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Energy Efficiency

Energy Efficiency

Click on any room or section of the house FOR home energy savings tips.

Floor Plan for Home Utility Savings

Attic, Garage and Insulation

Your attic, garage and basement are the main areas where insulation can improve your home’s energy efficiency. Look below for helpful tips to reduce the electricity bill by properly insulating these areas.

Office and Electronics

In this digital age, electronics are found in every room of the house and many of them have energy-efficient settings. Check out our list below for more information.


Even while you sleep, your home can still use energy. Below we have outlined some tips on saving electricity and staying comfortable without breaking the bank.


This may not be a hot spot for energy efficiency, but there are ways to conserve energy without sacrificing comfort. Check those out below.

Living Room

From lighting to windows to your thermostat, the living room is a great place to make the most out of home energy savings. Read on to see how to reduce electricity bills in your main living space.


There are many more ways you can save energy that don’t necessarily fit into one particular room. We have you covered with more tips below.


Even with energy-efficient appliances, you can still learn how to save money on electric bills with the helpful tips you’ll find below.

HVAC – Heating, Ventilation and Air Conditioning

The majority of your energy usage comes from your HVAC system. Below we have outlined numerous tips to help you stay comfortable and maintain your system while lowering your utility bills.


As your trusted energy partner, OPPD wants to empower you to take control of your energy use. This interactive floor plan lets you to choose where you would like to start your journey toward a more energy-efficient way of living – and a lower electricity bill.

  1. Attic, Garage and Insulation

    Wondering how to save money on electricity bills? It starts with insulation throughout your home – especially in the attic. Insulation is measured by R-value: The higher the value, the better the insulation is at preventing the flow of heat from space to space. Follow these tips for conserving energy.

    • Check the insulation in your attic, ceiling, exterior and basement walls, floors and crawl spaces to ensure it meets the local energy code recommended levels.
    • Seal any gaps before adding or replacing insulation.
    • Insulate any cold or hot water lines that are in unconditioned spaces.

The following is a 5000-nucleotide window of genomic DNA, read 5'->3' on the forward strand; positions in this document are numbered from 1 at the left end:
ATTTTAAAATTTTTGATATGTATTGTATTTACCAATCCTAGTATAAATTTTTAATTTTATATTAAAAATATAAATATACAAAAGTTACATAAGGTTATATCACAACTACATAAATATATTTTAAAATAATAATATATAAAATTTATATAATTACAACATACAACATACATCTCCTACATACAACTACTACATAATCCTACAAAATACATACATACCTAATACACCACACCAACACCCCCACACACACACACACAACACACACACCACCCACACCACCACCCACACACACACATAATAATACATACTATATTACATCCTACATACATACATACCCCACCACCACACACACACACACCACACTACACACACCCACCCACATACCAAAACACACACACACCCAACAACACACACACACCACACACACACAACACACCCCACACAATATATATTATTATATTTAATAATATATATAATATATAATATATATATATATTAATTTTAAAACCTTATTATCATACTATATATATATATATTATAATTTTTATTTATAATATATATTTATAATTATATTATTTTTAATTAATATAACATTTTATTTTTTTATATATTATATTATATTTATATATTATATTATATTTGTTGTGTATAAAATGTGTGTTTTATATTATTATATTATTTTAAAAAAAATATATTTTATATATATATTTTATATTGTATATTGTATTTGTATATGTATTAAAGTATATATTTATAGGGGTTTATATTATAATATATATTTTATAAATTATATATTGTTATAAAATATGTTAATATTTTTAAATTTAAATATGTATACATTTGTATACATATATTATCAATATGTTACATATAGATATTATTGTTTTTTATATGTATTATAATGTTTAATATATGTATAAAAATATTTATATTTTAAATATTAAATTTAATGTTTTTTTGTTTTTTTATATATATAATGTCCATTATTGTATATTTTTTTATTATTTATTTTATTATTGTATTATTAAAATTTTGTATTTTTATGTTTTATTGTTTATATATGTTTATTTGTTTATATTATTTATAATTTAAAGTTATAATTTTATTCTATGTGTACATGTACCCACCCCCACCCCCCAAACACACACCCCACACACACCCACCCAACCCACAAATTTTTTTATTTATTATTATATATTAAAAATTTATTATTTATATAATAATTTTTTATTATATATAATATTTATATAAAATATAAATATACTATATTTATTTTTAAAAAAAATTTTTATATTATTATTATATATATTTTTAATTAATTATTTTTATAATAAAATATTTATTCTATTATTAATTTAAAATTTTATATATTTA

• Be sure to insulate rim joists using batt or rigid foam board insulation.
    • Insulate the attic hatch by using batt insulation and by adding weatherstripping where the hatch meets the frame.
    • If your garage has an unfinished ceiling to a living space above, seal all possible sources of air leakage before insulating and finishing. This helps minimize the danger of potential garage contaminants entering the living space.
    • Install weatherstripping on windows and exterior doors, including the door to an attached garage.
    • Consider installing plastic window covering on drafty windows.
    • Apply caulk or spray foam to band joists, rim joists (the area which goes around the top perimeter of your basement) and other structural component gaps.
    • Install outlet and switch plate foam gasket seals on exterior outlet and switch panels.
  2. Bathroom

    Don't let utility bill costs go down the drain! Keep these energy savings tips in mind when in the bathroom.

    • Set your hot water heater to 120 degrees instead of 140. Doing so can lower your utility bill by 6%-10%.
    • Install LED bulbs in your vanity and the rest of the bathroom. Switching from incandescent to LED can lower the energy usage by 60%-80%.
    • Leaving the water running while brushing your teeth can amount to 4-5 gallons of unused water down the drain.
    • High-efficiency, low-flow showerheads and faucets save on hot water usage and often have no resulting loss of comfort.
    • Newer, more efficient showerheads can reduce the water use from approximately 5 gallons per minute to 2.5 gallons per minute.
    • Only use the bathroom exhaust fan when absolutely necessary. It not only consumes energy, but also can suck conditioned air out of your home.
  3. Bedroom

    Your home consumes energy around the clock. Learn how to save on the electric bill even when you're sleeping.

    • Fans cool people, not rooms. Consider raising the temperature of the thermostat in the summer and using a fan to help cool you off as you sleep.
    • Lower the thermostat in the winter with the help of ceiling fans on low and spinning clockwise to help distribute warm air more evenly in a room.
    • Blackout curtains can not only help you sleep better, they can also help block the heat from the sun in the summer, keeping your bedroom cooler.
    • Close any open doors that attach to the bedroom such as a closet or bathroom door. This helps maintain a consistent temperature in the bedroom. It also reduces the size of the space needing to be cooled when sleeping.
    • In summer, stay cooler with breathable linens; then, in the winter, switch to a heavier style of linens and comforter. Any opportunity to cool off or warm up before touching the thermostat is a movement towards saving energy.
    • Electronic devices such as computers, monitors and even televisions can add heat to your bedroom causing a potentially uncomfortable temperature. Consider removing any electronic devices from your bedroom to help maintain the temperature.
  4. Office and Electronics